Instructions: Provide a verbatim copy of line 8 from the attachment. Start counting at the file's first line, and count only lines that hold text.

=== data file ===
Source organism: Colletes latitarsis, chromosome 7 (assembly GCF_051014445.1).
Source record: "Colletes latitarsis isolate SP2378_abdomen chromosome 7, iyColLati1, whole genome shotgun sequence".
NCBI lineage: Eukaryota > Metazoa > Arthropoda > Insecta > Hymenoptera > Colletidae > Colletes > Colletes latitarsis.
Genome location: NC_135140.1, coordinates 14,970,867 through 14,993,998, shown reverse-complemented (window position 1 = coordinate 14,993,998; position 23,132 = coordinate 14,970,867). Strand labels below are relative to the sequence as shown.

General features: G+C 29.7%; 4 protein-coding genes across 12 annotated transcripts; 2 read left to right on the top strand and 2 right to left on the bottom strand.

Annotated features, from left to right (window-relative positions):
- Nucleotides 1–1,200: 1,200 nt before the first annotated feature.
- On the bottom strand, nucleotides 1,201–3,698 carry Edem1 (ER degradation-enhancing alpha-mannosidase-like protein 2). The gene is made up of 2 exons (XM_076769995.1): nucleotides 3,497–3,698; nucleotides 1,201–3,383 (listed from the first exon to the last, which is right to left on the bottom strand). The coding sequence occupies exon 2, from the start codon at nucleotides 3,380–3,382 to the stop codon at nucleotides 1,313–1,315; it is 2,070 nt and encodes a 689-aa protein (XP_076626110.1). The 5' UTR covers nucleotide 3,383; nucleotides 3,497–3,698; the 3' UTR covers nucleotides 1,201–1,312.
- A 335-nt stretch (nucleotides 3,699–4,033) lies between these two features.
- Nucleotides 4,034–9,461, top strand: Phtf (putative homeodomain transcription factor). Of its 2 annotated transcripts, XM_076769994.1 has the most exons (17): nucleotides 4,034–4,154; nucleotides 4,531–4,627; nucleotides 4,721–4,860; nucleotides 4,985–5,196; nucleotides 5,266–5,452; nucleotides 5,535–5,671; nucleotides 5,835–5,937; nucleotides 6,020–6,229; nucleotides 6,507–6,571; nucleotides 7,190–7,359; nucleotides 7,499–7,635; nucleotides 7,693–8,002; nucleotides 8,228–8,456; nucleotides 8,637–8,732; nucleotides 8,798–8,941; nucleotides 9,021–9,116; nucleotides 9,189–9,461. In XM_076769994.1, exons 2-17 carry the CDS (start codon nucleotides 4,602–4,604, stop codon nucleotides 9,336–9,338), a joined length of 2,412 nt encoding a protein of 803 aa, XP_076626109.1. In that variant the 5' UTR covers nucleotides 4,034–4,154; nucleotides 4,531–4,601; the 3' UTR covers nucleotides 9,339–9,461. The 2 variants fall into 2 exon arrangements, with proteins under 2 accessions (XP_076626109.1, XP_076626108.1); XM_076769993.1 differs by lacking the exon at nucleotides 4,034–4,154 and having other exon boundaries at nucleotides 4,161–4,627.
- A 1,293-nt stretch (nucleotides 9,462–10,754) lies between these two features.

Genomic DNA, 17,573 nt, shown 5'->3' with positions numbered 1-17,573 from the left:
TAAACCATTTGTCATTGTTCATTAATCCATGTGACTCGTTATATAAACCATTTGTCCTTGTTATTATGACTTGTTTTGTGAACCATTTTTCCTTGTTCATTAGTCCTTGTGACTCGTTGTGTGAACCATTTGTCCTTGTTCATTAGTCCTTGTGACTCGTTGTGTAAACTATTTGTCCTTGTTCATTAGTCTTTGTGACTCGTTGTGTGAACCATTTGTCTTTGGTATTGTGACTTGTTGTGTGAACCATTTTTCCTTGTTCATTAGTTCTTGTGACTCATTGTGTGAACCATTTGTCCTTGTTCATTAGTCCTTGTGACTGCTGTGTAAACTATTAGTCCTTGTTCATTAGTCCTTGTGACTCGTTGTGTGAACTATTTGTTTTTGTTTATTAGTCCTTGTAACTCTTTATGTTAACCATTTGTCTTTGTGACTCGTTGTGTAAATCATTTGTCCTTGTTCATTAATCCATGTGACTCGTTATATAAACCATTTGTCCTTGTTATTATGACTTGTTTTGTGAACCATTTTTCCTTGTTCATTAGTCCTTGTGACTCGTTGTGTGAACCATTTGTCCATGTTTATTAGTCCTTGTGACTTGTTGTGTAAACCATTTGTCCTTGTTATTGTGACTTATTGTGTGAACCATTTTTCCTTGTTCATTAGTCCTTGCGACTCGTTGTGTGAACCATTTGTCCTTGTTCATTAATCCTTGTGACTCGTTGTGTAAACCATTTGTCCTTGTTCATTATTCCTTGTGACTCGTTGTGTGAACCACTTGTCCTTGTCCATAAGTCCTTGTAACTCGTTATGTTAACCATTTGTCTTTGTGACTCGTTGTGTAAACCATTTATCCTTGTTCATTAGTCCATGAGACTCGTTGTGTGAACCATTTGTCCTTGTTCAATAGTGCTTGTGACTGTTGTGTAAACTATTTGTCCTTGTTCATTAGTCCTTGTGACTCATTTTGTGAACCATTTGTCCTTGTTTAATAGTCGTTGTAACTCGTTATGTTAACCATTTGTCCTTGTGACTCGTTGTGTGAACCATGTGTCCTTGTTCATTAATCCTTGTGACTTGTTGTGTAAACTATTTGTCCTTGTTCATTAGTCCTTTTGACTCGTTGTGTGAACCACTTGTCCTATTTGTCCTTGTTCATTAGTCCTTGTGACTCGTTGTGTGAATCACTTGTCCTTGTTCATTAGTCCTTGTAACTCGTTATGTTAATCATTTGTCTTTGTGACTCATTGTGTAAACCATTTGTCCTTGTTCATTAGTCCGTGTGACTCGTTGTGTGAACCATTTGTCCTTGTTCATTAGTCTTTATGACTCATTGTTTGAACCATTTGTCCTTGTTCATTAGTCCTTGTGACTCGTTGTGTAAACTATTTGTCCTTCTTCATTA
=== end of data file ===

- On the bottom strand, nucleotides 1,201–3,698 carry Edem1 (ER degradation-enhancing alpha-mannosidase-like protein 2). The gene is made up of 2 exons (XM_076769995.1): nucleotides 3,497–3,698; nucleotides 1,201–3,383 (listed from the first exon to the last, which is right to left on the bottom strand). The coding sequence occupies exon 2, from the start codon at nucleotides 3,380–3,382 to the stop codon at nucleotides 1,313–1,315; it is 2,070 nt and encodes a 689-aa protein (XP_076626110.1). The 5' UTR covers nucleotide 3,383; nucleotides 3,497–3,698; the 3' UTR covers nucleotides 1,201–1,312.